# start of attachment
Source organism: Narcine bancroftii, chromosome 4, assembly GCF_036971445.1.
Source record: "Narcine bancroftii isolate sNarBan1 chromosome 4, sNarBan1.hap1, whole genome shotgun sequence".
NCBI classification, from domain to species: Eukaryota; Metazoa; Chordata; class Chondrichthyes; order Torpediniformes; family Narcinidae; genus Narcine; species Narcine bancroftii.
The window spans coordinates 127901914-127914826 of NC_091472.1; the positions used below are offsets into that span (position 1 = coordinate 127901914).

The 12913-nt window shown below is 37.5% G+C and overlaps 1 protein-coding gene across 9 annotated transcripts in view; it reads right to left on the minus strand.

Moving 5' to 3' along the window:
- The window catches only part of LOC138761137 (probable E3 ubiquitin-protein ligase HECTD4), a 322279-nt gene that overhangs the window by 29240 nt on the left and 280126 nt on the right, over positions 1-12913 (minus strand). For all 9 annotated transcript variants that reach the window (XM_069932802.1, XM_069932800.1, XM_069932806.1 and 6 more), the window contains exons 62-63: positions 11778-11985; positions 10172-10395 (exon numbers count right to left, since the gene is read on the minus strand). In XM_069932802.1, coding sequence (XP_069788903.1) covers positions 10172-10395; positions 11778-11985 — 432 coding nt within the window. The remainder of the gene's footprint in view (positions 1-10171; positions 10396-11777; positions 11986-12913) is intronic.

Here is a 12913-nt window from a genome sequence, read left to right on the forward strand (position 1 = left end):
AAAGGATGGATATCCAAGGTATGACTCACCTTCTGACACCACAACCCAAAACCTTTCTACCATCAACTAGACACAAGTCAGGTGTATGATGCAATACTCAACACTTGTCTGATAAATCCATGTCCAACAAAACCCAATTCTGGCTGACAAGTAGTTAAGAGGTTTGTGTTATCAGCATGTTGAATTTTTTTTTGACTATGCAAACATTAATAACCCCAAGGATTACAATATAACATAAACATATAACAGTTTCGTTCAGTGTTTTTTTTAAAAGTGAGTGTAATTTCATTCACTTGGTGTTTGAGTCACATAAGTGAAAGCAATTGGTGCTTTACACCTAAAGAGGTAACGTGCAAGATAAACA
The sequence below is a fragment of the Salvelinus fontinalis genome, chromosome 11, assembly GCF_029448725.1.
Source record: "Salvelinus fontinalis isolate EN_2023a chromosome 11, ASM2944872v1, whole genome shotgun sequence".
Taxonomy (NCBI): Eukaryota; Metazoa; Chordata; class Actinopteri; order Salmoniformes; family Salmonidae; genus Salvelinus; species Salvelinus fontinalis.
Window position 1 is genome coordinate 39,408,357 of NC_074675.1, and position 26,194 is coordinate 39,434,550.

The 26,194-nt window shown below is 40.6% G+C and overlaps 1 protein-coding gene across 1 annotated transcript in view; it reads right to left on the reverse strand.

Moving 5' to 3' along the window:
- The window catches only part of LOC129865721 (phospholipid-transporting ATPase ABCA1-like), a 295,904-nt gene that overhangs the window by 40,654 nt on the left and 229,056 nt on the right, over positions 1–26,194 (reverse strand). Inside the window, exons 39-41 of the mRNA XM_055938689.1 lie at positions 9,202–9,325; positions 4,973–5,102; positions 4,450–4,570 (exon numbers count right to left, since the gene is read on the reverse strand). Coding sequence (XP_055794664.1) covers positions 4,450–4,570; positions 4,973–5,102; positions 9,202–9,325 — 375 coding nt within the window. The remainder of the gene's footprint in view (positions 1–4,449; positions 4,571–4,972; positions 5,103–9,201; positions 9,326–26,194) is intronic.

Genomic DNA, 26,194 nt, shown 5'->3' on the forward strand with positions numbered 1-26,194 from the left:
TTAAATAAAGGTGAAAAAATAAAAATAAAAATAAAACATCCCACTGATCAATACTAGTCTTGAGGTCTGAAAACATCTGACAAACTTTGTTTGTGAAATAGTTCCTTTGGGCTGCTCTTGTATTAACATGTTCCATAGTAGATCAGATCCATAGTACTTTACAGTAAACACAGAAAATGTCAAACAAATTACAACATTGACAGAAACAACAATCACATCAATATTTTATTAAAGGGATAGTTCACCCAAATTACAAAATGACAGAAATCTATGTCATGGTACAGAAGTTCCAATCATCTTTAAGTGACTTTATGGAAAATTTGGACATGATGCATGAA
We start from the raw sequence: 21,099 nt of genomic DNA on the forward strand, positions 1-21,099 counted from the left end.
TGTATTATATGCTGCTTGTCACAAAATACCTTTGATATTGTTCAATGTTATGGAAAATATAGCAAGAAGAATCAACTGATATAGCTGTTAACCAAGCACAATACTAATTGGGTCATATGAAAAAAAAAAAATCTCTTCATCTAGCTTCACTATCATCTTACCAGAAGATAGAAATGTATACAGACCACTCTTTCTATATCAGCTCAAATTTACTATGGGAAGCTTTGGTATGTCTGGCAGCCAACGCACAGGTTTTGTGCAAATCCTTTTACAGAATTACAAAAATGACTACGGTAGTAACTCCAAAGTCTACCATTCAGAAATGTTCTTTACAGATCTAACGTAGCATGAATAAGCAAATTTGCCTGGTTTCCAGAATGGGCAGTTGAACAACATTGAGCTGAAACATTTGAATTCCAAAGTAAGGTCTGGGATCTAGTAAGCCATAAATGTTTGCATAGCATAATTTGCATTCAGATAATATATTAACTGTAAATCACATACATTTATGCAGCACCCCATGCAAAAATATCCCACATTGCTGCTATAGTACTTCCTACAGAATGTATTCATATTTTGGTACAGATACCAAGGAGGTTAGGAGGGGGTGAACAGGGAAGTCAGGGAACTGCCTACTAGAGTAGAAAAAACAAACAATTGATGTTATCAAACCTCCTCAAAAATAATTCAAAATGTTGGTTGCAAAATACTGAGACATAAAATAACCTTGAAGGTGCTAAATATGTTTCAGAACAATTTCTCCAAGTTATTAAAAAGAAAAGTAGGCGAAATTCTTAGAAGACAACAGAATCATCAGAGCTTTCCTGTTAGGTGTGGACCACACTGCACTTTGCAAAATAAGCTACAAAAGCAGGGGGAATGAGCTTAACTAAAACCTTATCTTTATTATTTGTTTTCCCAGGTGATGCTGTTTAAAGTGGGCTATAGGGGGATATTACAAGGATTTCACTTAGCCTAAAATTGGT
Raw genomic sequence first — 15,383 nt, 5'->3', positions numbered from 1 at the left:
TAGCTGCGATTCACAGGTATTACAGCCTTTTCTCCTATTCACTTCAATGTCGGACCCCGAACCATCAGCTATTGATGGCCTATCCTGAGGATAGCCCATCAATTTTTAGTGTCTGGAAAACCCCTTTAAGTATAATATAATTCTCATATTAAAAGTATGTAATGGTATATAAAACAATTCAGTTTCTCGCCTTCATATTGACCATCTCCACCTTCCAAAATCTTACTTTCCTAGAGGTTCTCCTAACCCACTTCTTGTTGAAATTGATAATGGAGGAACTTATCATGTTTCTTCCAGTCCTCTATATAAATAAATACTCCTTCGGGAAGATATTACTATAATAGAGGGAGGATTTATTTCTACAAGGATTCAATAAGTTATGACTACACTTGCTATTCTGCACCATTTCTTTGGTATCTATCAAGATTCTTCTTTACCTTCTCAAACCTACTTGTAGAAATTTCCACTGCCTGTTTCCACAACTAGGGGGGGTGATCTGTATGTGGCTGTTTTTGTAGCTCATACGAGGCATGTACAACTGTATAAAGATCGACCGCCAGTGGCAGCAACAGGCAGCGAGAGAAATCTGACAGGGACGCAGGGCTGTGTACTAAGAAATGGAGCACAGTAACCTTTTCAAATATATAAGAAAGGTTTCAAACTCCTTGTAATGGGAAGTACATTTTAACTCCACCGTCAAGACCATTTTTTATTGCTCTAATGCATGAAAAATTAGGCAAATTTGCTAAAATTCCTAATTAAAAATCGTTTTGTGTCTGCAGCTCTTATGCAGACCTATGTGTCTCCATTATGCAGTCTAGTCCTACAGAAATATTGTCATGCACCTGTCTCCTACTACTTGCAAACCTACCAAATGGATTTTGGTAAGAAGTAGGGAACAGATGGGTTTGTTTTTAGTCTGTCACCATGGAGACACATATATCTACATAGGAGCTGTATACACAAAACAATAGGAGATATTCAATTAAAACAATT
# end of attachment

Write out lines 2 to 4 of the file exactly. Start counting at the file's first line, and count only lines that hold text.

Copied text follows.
Source record: "Narcine bancroftii isolate sNarBan1 chromosome 4, sNarBan1.hap1, whole genome shotgun sequence".
NCBI classification, from domain to species: Eukaryota; Metazoa; Chordata; class Chondrichthyes; order Torpediniformes; family Narcinidae; genus Narcine; species Narcine bancroftii.
The window spans coordinates 127901914-127914826 of NC_091472.1; the positions used below are offsets into that span (position 1 = coordinate 127901914).